Posted on August 1, 2016, by Travis Pulver
The Dallas community is still recovering from the senseless murder of five of its police officers during a Black Lives Matter rally a few weeks ago. To help the process along, the Dallas Cowboys decided to get involved and show their support for the Dallas Police Department. So they hosted the families of four of the fallen officers (one declined), Dallas Mayor Mike Rawlings and Dallas Police Chief David Brown in California for the first day of training camp.
A special ceremony was held to open camp that featured many of the team’s stars and coaches walking across the field, arm-in-arm with the family members in attendance, the Mayor, and Chief of Police.
“I would like to say thank you to the Dallas Cowboys for lifting a city up today,” Rawlings told reporters after the brief ceremony (AP). “Those families, those young kids — to be arm-in-arm with a quarterback, a coach or a big lineman — they’ll remember that for the rest of their lives.”
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The team had hoped to do more, but it looks like they will not be able to do as much as they wanted. For training camp, they will have special arm-in-arm decals on the back of their helmets to honor the fallen officers and those who still serve. The hope was to wear them during their preseason games and the regular season, but it isn’t looking good.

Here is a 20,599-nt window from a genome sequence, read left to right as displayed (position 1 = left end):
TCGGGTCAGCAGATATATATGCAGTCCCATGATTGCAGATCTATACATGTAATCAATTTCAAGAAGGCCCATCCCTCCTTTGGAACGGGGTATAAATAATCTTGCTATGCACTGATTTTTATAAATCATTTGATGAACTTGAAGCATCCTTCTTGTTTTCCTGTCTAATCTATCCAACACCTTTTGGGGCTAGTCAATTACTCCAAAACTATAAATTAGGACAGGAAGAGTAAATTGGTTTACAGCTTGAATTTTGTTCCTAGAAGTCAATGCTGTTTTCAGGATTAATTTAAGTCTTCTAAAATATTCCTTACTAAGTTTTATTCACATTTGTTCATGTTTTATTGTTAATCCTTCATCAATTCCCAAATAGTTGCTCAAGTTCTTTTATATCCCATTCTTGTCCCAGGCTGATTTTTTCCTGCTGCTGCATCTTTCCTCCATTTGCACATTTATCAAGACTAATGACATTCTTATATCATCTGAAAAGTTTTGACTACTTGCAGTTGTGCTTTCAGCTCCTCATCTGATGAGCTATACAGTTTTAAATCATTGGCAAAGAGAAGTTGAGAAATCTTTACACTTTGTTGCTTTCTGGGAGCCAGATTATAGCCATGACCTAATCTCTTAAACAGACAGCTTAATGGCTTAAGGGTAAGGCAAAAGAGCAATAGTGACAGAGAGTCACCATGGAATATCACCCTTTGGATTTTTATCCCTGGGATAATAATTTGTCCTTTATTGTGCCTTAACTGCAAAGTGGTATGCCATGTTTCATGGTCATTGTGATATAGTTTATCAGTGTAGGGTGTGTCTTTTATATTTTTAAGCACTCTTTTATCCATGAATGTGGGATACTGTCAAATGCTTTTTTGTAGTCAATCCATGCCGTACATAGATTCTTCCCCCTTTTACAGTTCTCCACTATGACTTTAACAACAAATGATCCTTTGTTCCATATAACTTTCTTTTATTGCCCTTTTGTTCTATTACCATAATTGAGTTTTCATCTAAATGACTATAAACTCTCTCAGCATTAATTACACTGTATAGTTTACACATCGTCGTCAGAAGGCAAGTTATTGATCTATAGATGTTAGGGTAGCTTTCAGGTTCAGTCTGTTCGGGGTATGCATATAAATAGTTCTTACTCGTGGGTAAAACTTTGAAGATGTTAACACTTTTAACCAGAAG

“Well, I don’t think we’ll be able to do it during the regular [season],” executive vice president Stephen Jones said (SportsDay).
According to reporter Cowboys beat writer Clarence Hill, the team has received permission to wear them during the preseason:
Correction the Cowboys have already been given league approval to wear the decals in the preseason and they hope it extends through regular
It’s not that the NFL doesn’t respect why the Cowboys want to wear the stickers, but the league has a pretty strict uniform policy that it rarely breaks. When owners or former owners pass away, teams are usually allowed to wear small decals with the initials of someone close to the franchise that recently passed away for the season.
If the league were to start allowing special cause decals like the one Dallas wants to wear, the door would be opened for every other team to request the right to do the same. While that is not necessarily a bad thing, the league has always been very particular about player uniforms. Players can be fined for not pulling their socks all the way up, wearing unapproved cleats during a game, or having a towel that is too long.
Last season, DeAngelo Williams was fined for writing “Find the Cure” on his eye black during a game in support of breast cancer awareness (which his mother passed away from). William Gay was fined for wearing purple cleats in support of domestic violence (his mother was shot by his stepfather when he was 7) (ESPN).
As it stands, the only causes the league likes to recognize are breast cancer in October and military appreciation in November.